The Modern ERA through the Eyes of a Fifty One Year Old

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October 15, 2016

I admit it. I am a female, who has hit that horribly depressive label of "middle age", I am especially stunned by what I see and how I feel. In my mind, I am still that child in need of permission for big changes, but what I see in the mirror is far from that youthful child. Passing a mirror, I am frequently unsure who looks back at me. I see my mother from a distance, though we could not have been more different in attitude and spirit or even demeanor. Somehow, she is in there. Maybe I want to see her, because the older I get, the more I miss her. The more I miss her, the more I think about the seemingly simpler times of my youth.

About a week or so from my birthday, I am settling in to my new age. My health is not cooperating, but I started this new year determined to make 50 the new 30. Working to avoid neck surgery due to an age related degenerative spinal condition, it hasn't been easy. I do not feel 30. The good thing, is that I am not sure I want to feel 30. While I enjoyed that time of my life, the true gift of my age, is that I really want to settle into a happy me, where I am today, not where I used to be. I am tired of trying to change things or go back in time, but the youthful protesting spirit is still a part of who I am. These days bring a constant reminder of the need to remember the fighting spirit.

My age has brought some recognition, and I am OK with my discoveries. I don't like the music today, and I am deeply unmotivated to participate, or see the point of common movements like Free the Nipple. My causes must exist outside of the shock value they provide. While I appreciate the attempt to revive the ERA, I am old enough to make a choice not to participate because I do not like the related shock value associated with women running around topless.  But is this any different really, than those who burned the bra? Sadly, we are still fighting for the same rights, and may not have accomplished as much as we think we have. I might have felt differently when I was 18 when I might have agreed with the cause as well as the path. I think that I think differently now. I am a mother. I think in terms of ROI ( Return on Investment) and whether or not I would want my own daughter to protest in such a manner.  Even as I write this, I wonder about the value of shock and if shock is truly at the base of all successful protest. Maybe this really is just a then and now, and the issues then, are just the same issues now.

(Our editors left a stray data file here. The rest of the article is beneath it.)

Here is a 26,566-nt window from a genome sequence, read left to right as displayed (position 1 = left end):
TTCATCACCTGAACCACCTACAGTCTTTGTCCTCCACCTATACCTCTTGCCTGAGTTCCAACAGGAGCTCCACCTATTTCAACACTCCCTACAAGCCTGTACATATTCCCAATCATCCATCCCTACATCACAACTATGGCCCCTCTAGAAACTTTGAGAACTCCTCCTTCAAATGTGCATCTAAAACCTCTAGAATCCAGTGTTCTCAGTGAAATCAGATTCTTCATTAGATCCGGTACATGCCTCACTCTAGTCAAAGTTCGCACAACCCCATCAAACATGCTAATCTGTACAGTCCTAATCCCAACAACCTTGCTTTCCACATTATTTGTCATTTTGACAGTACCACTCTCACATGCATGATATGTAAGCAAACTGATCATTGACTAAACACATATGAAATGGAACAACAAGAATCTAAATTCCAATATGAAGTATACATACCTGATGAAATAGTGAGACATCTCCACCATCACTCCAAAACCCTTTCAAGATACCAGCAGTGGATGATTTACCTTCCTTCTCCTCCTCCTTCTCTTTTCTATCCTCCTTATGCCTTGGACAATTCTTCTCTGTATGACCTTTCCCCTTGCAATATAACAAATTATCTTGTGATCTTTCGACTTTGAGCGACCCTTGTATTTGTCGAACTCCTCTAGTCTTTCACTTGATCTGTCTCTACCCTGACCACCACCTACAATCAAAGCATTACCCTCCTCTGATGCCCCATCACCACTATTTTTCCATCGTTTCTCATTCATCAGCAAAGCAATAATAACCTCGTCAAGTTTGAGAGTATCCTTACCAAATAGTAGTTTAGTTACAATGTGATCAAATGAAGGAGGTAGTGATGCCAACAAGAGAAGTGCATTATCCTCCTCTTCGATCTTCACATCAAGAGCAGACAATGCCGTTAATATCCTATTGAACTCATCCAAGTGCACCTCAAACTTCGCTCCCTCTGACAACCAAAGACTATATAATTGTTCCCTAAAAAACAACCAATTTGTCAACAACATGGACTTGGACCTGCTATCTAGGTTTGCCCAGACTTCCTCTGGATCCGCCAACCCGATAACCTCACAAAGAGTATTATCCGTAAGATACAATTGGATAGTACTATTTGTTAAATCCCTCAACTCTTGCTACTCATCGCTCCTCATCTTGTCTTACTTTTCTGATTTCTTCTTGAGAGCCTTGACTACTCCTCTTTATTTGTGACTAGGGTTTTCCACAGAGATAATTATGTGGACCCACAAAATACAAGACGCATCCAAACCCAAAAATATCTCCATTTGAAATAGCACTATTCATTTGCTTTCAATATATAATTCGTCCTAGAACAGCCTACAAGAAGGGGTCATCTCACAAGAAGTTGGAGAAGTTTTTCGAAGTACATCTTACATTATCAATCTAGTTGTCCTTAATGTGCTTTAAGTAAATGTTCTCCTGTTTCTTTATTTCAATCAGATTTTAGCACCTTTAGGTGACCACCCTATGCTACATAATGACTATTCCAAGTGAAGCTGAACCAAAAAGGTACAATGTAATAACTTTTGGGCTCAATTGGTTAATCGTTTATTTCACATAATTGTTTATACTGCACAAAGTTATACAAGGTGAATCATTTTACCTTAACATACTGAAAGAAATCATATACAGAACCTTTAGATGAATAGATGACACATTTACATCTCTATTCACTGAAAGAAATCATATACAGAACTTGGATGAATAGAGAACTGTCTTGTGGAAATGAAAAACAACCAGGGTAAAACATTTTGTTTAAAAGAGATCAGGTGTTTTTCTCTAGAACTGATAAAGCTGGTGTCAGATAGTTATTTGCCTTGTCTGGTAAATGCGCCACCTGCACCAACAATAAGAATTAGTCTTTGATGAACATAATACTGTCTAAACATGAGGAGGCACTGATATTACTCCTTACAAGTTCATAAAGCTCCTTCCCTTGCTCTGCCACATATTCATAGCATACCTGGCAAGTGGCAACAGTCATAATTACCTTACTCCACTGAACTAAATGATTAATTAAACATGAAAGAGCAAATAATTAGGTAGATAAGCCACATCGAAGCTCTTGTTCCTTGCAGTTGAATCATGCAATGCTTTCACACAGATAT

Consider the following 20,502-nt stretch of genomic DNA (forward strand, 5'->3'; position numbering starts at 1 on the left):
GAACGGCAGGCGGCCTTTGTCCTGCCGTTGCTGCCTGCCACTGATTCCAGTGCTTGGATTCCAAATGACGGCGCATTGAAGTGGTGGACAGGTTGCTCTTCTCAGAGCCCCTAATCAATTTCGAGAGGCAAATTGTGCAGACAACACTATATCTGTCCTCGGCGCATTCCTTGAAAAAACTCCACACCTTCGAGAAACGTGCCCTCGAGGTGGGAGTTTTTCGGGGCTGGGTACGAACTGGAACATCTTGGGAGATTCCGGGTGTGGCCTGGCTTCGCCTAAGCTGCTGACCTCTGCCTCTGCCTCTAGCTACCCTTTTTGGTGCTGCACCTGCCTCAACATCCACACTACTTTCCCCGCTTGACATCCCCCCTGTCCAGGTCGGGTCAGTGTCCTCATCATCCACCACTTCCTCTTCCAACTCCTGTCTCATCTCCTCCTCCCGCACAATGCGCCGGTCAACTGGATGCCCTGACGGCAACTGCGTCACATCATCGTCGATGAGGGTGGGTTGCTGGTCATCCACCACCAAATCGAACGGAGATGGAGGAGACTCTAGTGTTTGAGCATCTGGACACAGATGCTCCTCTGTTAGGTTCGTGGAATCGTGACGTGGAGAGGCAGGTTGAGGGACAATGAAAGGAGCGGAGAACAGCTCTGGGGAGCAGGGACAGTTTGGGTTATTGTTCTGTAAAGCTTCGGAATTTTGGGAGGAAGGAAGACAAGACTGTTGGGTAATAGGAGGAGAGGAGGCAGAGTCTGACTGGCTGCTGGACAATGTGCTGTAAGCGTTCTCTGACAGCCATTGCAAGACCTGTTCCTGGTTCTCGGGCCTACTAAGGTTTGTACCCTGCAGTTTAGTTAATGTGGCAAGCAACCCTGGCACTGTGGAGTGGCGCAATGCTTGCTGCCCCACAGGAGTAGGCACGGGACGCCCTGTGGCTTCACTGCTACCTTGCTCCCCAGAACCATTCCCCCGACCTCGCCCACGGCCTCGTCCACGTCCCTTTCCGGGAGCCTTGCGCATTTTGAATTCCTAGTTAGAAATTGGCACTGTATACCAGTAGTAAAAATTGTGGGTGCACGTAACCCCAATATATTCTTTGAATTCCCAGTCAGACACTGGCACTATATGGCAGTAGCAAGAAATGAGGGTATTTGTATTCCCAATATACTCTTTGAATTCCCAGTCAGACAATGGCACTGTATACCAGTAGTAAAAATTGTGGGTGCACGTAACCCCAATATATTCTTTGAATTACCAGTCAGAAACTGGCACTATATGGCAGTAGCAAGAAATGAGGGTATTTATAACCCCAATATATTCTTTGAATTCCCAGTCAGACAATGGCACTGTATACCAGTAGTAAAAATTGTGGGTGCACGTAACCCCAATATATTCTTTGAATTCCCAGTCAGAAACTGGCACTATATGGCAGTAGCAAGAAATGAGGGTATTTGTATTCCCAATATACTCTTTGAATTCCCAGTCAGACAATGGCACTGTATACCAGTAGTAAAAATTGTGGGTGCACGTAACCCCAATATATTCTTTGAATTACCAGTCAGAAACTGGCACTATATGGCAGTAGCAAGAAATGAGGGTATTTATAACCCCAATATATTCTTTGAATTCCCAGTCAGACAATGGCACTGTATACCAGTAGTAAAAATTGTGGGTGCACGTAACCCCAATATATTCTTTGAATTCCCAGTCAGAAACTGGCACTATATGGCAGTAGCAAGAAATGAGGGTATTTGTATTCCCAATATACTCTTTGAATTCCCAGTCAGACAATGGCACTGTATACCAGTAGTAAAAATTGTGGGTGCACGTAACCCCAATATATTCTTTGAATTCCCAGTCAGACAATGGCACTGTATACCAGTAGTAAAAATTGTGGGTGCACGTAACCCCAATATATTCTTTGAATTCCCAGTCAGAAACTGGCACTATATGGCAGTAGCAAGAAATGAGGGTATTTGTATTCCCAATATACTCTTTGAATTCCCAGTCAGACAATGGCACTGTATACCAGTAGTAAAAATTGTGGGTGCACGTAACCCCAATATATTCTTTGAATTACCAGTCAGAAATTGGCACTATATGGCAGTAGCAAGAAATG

bra burning.jpg

It is impossible to not be touched by the politics and social environment of the day. Is it really possible that people supporting Donald Trump are looking at the possibility of what would happen if the 19th amendment was eliminated? Glued to the news and the election forecasters ( Who knew statistics taken in college would be helpful one day?) at Nate Silver's site, I am brought back there again and again during the day to see how various news events effect the predictions. 

Those who want to wipe out the votes of women like myself, and my daughter hope to see a very different result than the one that is likely to occur. I am deeply troubled by this. Politics aside, I am deeply troubled by the idea of removing the rights of individuals. Is this the direction that we are going as a society? Are women expendable enough to be wiped away? Are they invaluable enough to not guarantee them the same rights and wages as men? The thought are extremely disturbing. How can there actually be enough people that think this way to have had repealing the 19th Amendment trending on Twitter last week?

Maybe it is my age... maybe it is the experiences that I have had as a single mother... all these thoughts and challenges to the rights of people like myself make me lose sleep. Unequal pay, the expectation that we, as mothers can do it all, while being single mothers facing challenges that men rarely face, yet remaining attractive enough to find another mate if we want... It is almost too much to reconcile. Faced with the constant barrage of stories and imagery about the value of being female, I think and re-think what I want to say to my daughter about the beauty of being who she is, and about the beauty of aging from a girl of her age to a woman of my own age. 

I am fifty one. I am not what I was, but I am what I am now, at this moment in time. I am the summary of my life and my experiences, and each makes me more valuable than the one before. Trying to protect her from the ugliness of this particular period in history, I tell her the following: "You are beautiful, but that is not all that you are. You are smart, and you are worthy. Women before you have fought for you, and women like you will continue to fight for the life I hope you enjoy. Make sure you exercise that right to vote. I would prefer that you don't free the nipple, but I understand if you do. I love you."

 

 

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